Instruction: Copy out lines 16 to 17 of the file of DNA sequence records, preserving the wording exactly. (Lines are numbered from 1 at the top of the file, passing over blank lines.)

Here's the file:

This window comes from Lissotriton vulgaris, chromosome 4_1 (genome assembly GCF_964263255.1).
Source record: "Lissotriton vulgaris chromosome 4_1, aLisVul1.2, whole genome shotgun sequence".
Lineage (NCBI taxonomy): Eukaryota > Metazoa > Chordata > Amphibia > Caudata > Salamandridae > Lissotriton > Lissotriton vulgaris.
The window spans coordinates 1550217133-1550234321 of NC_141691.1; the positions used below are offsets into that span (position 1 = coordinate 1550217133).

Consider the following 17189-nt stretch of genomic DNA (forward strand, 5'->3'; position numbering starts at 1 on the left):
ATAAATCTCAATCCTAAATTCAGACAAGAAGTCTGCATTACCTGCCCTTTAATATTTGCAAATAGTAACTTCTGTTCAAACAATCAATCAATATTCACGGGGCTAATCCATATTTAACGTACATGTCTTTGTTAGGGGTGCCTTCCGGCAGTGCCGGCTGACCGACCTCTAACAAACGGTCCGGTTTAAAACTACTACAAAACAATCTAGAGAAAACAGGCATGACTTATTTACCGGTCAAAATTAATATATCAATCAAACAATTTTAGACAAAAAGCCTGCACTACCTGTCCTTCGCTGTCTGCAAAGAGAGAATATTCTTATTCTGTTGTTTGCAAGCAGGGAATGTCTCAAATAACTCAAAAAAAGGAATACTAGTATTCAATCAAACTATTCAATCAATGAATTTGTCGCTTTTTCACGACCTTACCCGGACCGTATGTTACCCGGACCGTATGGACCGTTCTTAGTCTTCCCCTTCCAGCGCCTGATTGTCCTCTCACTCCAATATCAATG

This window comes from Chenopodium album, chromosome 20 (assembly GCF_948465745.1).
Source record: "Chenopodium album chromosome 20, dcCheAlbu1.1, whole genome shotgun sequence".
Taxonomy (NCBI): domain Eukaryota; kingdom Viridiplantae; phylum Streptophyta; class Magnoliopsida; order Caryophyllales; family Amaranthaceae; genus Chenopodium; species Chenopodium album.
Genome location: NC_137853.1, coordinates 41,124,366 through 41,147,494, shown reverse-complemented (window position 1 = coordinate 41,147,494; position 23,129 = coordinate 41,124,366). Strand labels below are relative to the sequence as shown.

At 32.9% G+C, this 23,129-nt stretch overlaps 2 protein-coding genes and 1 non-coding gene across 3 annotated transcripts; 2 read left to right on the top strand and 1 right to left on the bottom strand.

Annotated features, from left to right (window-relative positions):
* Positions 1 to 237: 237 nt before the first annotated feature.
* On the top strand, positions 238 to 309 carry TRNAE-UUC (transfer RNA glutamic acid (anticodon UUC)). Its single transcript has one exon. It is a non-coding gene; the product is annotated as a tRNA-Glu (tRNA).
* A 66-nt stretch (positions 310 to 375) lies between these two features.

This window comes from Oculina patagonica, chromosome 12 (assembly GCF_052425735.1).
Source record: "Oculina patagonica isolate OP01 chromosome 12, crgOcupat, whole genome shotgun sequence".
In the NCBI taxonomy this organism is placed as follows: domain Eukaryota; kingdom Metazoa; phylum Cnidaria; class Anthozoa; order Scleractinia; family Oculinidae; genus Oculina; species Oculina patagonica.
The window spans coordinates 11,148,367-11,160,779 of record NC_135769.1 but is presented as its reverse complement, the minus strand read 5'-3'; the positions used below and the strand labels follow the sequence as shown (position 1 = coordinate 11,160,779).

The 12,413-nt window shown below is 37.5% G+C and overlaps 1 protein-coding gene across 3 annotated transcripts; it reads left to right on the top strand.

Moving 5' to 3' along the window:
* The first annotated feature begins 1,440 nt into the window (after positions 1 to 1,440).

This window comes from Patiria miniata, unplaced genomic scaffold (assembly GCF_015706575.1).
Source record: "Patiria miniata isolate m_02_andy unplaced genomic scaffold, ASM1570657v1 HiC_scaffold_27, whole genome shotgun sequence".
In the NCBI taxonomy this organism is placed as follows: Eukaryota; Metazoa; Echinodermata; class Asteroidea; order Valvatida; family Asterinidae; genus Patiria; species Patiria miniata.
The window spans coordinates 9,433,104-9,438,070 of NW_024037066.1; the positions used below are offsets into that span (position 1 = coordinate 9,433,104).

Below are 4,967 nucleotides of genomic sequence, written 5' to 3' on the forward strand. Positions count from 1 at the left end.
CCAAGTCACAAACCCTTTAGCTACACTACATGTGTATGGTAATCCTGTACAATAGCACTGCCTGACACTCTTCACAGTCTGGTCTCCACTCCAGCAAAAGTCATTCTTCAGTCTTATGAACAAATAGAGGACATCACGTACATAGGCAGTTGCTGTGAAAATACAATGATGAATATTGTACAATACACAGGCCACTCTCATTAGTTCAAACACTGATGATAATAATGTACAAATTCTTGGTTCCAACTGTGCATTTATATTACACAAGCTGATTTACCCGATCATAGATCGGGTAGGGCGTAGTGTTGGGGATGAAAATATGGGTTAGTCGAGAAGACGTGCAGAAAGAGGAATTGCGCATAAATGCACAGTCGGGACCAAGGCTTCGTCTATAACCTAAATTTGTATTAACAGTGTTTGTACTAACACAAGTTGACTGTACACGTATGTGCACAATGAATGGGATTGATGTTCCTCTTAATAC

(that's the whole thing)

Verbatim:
This window comes from Oculina patagonica, chromosome 12 (assembly GCF_052425735.1).
Source record: "Oculina patagonica isolate OP01 chromosome 12, crgOcupat, whole genome shotgun sequence".